For over 25 years, Paul Ries' urban forestry experience has encompassed local, state, national, international, non-profit, and academic levels. Ries is an Urban Forestry instructor and Extension Specialist in the College of Forestry at Oregon State University (OSU) and was the manager for the Urban and Community Forestry Assistance Program for the Oregon Department of Forestry (ODF).
At OSU, he teaches online urban forestry courses and is the lead curriculum developer for new undergraduate and graduate degrees in urban forestry. For ODF, he directed a statewide program that provides technical, financial, and educational urban forestry assistance to cities, community groups, and non-profit organizations. Ries sits on the board of directors of the International Society of Arboriculture (ISA) and has maintained ISA certification as an arborist since 1989.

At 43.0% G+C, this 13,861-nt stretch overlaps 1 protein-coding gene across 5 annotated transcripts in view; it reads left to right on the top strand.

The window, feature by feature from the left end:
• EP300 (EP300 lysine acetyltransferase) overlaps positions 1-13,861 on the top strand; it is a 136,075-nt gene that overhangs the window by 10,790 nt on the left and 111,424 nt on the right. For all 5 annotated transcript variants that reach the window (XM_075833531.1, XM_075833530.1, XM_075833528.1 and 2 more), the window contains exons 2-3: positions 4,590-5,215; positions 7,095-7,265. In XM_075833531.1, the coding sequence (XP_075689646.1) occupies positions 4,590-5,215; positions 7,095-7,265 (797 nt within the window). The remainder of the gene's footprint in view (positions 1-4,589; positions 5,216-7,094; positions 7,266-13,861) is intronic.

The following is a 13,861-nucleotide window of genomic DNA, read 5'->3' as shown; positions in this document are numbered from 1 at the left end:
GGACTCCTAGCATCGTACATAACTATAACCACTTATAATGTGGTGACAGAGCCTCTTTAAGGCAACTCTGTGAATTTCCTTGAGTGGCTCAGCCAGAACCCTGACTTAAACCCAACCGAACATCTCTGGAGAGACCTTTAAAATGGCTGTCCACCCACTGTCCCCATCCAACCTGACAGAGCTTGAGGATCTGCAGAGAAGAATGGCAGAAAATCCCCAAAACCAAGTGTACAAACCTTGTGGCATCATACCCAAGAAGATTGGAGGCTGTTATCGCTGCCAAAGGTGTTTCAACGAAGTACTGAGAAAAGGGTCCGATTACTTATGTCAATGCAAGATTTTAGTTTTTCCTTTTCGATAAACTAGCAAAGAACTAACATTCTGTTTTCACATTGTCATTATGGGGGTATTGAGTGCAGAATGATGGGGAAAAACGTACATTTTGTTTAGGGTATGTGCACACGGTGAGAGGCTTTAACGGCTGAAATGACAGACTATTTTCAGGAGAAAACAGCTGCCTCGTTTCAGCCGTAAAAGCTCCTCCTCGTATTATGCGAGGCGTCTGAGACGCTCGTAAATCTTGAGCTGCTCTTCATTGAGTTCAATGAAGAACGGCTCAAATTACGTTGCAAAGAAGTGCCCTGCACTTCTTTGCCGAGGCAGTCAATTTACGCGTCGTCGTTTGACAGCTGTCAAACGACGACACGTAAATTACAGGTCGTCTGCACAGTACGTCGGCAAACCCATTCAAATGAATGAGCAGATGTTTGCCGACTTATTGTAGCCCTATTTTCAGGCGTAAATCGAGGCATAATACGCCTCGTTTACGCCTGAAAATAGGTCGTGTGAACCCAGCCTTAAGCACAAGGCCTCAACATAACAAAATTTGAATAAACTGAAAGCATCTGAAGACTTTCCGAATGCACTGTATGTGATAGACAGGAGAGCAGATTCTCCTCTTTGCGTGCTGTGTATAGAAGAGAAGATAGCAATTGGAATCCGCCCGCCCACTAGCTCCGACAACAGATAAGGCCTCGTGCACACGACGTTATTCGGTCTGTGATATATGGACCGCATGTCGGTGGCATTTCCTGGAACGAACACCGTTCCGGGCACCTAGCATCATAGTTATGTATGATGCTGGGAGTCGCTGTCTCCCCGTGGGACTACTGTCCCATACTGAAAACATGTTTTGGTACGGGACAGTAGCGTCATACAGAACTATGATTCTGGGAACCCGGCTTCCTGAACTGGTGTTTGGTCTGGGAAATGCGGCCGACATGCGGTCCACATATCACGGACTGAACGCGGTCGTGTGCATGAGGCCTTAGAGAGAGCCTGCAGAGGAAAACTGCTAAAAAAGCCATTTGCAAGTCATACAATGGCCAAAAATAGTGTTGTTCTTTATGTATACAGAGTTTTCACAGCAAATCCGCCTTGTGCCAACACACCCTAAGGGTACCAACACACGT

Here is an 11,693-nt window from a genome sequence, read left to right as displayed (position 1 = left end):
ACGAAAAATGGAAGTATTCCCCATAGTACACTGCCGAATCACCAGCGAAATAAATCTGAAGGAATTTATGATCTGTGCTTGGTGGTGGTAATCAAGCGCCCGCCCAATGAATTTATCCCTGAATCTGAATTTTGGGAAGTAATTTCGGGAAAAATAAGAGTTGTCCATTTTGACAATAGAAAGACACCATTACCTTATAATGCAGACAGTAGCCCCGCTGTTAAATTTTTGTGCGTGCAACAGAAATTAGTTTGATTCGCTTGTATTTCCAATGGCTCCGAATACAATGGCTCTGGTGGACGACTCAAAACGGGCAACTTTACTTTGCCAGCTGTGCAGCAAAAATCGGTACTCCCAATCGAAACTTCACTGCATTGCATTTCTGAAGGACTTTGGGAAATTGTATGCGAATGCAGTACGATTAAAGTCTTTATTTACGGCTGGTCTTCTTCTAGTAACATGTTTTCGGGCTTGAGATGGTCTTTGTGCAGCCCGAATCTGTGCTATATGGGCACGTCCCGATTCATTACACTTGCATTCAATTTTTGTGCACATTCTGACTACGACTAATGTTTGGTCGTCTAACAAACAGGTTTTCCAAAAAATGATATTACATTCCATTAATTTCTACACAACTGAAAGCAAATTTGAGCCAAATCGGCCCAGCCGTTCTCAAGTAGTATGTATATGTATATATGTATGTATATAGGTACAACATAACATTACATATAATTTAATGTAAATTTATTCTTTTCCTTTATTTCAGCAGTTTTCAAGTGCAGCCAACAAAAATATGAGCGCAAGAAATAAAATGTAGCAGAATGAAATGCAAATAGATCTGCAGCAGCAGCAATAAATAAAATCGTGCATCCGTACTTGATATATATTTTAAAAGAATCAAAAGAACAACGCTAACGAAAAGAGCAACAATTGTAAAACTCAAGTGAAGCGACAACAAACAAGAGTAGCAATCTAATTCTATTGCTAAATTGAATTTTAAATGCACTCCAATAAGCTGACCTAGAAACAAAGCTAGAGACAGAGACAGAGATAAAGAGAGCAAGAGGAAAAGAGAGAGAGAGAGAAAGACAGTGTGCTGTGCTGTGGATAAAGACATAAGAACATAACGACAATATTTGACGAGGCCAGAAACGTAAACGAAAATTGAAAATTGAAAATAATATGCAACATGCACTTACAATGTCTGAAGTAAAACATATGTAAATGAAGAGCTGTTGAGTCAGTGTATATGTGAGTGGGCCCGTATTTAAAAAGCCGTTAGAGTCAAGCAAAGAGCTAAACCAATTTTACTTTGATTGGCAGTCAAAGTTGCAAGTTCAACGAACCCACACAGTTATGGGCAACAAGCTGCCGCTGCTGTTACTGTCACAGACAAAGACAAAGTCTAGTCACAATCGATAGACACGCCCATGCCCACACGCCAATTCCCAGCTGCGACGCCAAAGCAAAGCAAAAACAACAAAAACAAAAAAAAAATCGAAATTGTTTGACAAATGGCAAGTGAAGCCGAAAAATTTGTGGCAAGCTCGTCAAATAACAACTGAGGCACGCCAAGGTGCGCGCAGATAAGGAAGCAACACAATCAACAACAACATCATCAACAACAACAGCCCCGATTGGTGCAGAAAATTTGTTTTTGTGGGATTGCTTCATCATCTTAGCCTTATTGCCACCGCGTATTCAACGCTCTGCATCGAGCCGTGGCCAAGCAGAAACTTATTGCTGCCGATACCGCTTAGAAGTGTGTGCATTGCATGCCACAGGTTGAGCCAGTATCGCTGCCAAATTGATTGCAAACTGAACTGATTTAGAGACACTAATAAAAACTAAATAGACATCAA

The ceremony is free and open to the pubic. Attendees are invited to gather at the ODF headquarters in front of the Maynard C. Drawson Memorial White Oak Tree. A reception will follow.
The Oregon Heritage Tree Program and the Maynard C. Drawson Memorial Award are administered by the Oregon Travel Information Council (DBA Oregon Travel Experience). Committee members are volunteers who are professionals in their respective fields of history, arboriculture, and heritage.
The Oregon Heritage Tree Program is pleased to announce the Class of 2017 Heritage Trees. This year, three groves of significant Oregon trees will be honored. Two groves located in Central Oregon are slated to be recognized during a ceremony in July, while a collection of state trees near Portland will be honored on their 50th anniversary in late August.
###SUB-HEADER### The A.M. Drake Ponderosa Pines
The Huntington Wagon Road Junipers and the A.M. Drake Homestead Ponderosa Pines grow near the City of Bend. Both groves represent Central Oregon history and a connection to the people who settled or passed underneath their branches. Their survival over the last several hundred years makes them the perfect ambassadors to new generations of Oregon history lovers.
Nate Pedersen, a member of the Oregon Heritage Tree Committee and Community Librarian for the Deschutes Public Library, nominated the Central Oregon trees. He described why the two groves are notable in their own communities as well as connected to the rest of the state.